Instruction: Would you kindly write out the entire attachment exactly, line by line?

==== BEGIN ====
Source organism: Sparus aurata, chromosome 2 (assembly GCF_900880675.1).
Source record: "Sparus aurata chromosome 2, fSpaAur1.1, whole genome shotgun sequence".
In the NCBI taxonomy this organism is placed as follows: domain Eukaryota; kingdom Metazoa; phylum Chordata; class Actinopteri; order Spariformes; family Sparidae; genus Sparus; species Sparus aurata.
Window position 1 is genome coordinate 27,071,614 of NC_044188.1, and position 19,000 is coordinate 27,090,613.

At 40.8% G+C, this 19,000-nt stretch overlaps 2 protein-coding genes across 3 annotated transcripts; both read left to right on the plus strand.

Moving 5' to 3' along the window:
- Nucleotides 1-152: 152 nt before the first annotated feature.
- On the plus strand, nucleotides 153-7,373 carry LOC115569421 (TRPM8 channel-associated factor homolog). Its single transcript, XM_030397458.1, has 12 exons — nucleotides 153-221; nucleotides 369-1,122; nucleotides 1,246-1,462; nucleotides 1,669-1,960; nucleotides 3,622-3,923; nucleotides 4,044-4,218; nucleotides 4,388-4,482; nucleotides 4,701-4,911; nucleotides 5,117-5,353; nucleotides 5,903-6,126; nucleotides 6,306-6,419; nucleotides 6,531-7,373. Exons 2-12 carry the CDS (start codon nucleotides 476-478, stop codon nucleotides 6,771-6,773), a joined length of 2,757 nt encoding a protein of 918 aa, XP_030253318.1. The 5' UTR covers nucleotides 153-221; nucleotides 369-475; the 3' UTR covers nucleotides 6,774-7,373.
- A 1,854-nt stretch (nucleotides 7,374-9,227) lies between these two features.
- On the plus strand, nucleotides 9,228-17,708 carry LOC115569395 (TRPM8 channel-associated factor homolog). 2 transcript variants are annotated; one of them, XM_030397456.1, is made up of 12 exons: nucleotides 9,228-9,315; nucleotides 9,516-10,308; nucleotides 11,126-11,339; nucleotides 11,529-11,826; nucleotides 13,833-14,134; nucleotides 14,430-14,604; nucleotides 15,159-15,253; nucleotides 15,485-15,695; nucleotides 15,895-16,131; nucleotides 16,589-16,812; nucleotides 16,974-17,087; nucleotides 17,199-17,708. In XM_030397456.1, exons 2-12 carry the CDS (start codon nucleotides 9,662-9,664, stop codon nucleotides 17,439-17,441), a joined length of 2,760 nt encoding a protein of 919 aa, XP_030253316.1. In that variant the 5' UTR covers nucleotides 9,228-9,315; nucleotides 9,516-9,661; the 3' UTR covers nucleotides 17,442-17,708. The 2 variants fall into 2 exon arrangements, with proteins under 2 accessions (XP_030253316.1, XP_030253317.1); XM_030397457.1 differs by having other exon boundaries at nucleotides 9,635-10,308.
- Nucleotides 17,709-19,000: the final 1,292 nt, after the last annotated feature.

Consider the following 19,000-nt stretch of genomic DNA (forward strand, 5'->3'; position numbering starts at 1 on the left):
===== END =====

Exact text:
Source organism: Sparus aurata, chromosome 2 (assembly GCF_900880675.1).
Source record: "Sparus aurata chromosome 2, fSpaAur1.1, whole genome shotgun sequence".
In the NCBI taxonomy this organism is placed as follows: domain Eukaryota; kingdom Metazoa; phylum Chordata; class Actinopteri; order Spariformes; family Sparidae; genus Sparus; species Sparus aurata.
Window position 1 is genome coordinate 27,071,614 of NC_044188.1, and position 19,000 is coordinate 27,090,613.

At 40.8% G+C, this 19,000-nt stretch overlaps 2 protein-coding genes across 3 annotated transcripts; both read left to right on the plus strand.

Moving 5' to 3' along the window:
- Nucleotides 1-152: 152 nt before the first annotated feature.
- On the plus strand, nucleotides 153-7,373 carry LOC115569421 (TRPM8 channel-associated factor homolog). Its single transcript, XM_030397458.1, has 12 exons — nucleotides 153-221; nucleotides 369-1,122; nucleotides 1,246-1,462; nucleotides 1,669-1,960; nucleotides 3,622-3,923; nucleotides 4,044-4,218; nucleotides 4,388-4,482; nucleotides 4,701-4,911; nucleotides 5,117-5,353; nucleotides 5,903-6,126; nucleotides 6,306-6,419; nucleotides 6,531-7,373. Exons 2-12 carry the CDS (start codon nucleotides 476-478, stop codon nucleotides 6,771-6,773), a joined length of 2,757 nt encoding a protein of 918 aa, XP_030253318.1. The 5' UTR covers nucleotides 153-221; nucleotides 369-475; the 3' UTR covers nucleotides 6,774-7,373.
- A 1,854-nt stretch (nucleotides 7,374-9,227) lies between these two features.
- On the plus strand, nucleotides 9,228-17,708 carry LOC115569395 (TRPM8 channel-associated factor homolog). 2 transcript variants are annotated; one of them, XM_030397456.1, is made up of 12 exons: nucleotides 9,228-9,315; nucleotides 9,516-10,308; nucleotides 11,126-11,339; nucleotides 11,529-11,826; nucleotides 13,833-14,134; nucleotides 14,430-14,604; nucleotides 15,159-15,253; nucleotides 15,485-15,695; nucleotides 15,895-16,131; nucleotides 16,589-16,812; nucleotides 16,974-17,087; nucleotides 17,199-17,708. In XM_030397456.1, exons 2-12 carry the CDS (start codon nucleotides 9,662-9,664, stop codon nucleotides 17,439-17,441), a joined length of 2,760 nt encoding a protein of 919 aa, XP_030253316.1. In that variant the 5' UTR covers nucleotides 9,228-9,315; nucleotides 9,516-9,661; the 3' UTR covers nucleotides 17,442-17,708. The 2 variants fall into 2 exon arrangements, with proteins under 2 accessions (XP_030253316.1, XP_030253317.1); XM_030397457.1 differs by having other exon boundaries at nucleotides 9,635-10,308.
- Nucleotides 17,709-19,000: the final 1,292 nt, after the last annotated feature.

Consider the following 19,000-nt stretch of genomic DNA (forward strand, 5'->3'; position numbering starts at 1 on the left):